Nerve damage caused by MS can also cause altered sensations, a type of nerve pain. These occur because damaged nerves cannot properly send signals in the CNS. The brain tries to relate this nerve pain to other sensations, including:
Some MyMSTeam members also experience a pulsating sensation in the cervical spine, which may be potentially related to spine lesions. One member asked, “This might sound strange, but I have two lesions on my cord, one at the C2 and one at the C3. Sometimes I get a feeling that feels like they are ‘pulsating.’ Comes and goes. Anybody else ever have anything like that?” Other members agreed that they have also experienced this, describing vibrating sensations similar to a tuning fork.
MS is characterized by the presence of lesions on the brain and spinal cord. People with primary progressive MS typically have more spinal cord lesions than brain lesions.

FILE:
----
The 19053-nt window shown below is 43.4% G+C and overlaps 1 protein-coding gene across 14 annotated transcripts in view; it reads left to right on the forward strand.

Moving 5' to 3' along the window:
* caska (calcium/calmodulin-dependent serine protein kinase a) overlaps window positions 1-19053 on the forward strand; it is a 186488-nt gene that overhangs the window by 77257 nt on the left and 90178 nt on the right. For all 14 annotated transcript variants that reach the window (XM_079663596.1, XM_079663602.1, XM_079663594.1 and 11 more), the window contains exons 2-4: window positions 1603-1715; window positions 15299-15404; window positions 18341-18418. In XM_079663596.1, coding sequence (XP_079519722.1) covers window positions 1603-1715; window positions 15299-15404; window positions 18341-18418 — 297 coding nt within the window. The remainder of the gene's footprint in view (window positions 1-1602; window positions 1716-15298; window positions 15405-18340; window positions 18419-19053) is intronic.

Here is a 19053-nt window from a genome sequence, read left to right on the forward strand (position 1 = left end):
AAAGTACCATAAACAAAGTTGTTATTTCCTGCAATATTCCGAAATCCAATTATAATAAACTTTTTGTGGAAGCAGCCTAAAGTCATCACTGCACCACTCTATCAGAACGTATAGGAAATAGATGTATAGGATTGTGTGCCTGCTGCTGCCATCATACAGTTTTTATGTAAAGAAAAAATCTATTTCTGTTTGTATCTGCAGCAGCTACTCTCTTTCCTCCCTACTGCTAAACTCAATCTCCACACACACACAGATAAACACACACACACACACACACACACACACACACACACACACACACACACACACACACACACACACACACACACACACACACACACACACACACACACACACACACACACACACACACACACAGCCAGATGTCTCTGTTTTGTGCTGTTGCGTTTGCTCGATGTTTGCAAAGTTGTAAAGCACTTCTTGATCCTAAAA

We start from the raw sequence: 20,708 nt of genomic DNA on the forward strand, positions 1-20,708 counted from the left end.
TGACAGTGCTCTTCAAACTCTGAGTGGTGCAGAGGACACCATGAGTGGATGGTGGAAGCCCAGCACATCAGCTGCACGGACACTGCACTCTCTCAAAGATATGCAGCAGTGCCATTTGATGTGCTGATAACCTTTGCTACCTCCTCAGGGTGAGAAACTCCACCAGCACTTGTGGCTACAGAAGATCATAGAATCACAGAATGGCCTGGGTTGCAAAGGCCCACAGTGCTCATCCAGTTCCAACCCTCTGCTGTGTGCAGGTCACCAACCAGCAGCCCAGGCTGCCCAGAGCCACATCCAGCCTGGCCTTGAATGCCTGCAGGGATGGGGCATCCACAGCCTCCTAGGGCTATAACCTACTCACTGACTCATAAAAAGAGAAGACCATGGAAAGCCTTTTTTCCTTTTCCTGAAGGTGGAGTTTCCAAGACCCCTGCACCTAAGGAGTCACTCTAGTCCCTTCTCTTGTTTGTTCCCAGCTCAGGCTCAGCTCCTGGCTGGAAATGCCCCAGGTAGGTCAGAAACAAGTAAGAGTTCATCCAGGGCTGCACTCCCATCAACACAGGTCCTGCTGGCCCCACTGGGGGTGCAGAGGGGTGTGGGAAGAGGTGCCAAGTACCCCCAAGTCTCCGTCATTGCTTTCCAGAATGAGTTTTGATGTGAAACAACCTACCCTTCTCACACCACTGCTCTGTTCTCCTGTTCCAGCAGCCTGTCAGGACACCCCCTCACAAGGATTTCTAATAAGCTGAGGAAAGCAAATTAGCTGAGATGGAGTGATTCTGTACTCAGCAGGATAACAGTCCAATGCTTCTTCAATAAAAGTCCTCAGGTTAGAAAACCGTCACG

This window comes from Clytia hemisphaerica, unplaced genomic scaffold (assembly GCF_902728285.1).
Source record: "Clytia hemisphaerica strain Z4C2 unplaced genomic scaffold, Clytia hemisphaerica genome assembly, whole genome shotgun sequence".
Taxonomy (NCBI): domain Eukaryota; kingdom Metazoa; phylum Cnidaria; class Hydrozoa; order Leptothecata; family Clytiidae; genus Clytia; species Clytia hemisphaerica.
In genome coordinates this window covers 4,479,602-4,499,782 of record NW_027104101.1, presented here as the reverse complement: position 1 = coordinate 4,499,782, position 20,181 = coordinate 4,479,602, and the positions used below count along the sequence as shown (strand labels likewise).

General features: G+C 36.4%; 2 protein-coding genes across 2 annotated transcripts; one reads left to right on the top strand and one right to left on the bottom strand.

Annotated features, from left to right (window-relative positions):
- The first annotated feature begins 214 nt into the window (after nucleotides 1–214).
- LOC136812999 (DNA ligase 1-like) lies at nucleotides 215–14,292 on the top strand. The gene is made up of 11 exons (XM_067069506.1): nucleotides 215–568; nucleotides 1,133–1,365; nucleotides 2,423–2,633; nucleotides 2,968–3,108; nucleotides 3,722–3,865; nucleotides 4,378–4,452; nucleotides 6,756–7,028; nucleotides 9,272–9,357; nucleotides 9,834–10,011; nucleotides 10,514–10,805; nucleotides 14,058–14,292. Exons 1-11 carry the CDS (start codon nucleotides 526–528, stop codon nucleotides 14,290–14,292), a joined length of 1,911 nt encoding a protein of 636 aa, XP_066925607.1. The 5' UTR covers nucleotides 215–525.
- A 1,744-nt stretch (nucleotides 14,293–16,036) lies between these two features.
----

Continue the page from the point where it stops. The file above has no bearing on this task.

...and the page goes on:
Brain and spine lesions also cause different symptoms. In MS, symptoms depend on the location of the lesion. For example, brain lesions can cause symptoms such as impaired coordination or vision problems. In contrast, spinal cord lesions can cause muscle weakness, numbness and tingling, and pain.
The most common method for detecting lesions is through MRI. This is a highly sensitive imaging method that can take detailed pictures of the body’s organs and tissues. MRI scans use radio waves and magnetic fields to measure the water content in tissues.
Myelin is a fatty substance that repels water. Areas affected by MS do not have myelin. Therefore, these areas will fill with water and look abnormal on an MRI scan — and reveal any damage to the spinal cord. It is important to note that, unlike an X-ray, MRI does not involve any radiation.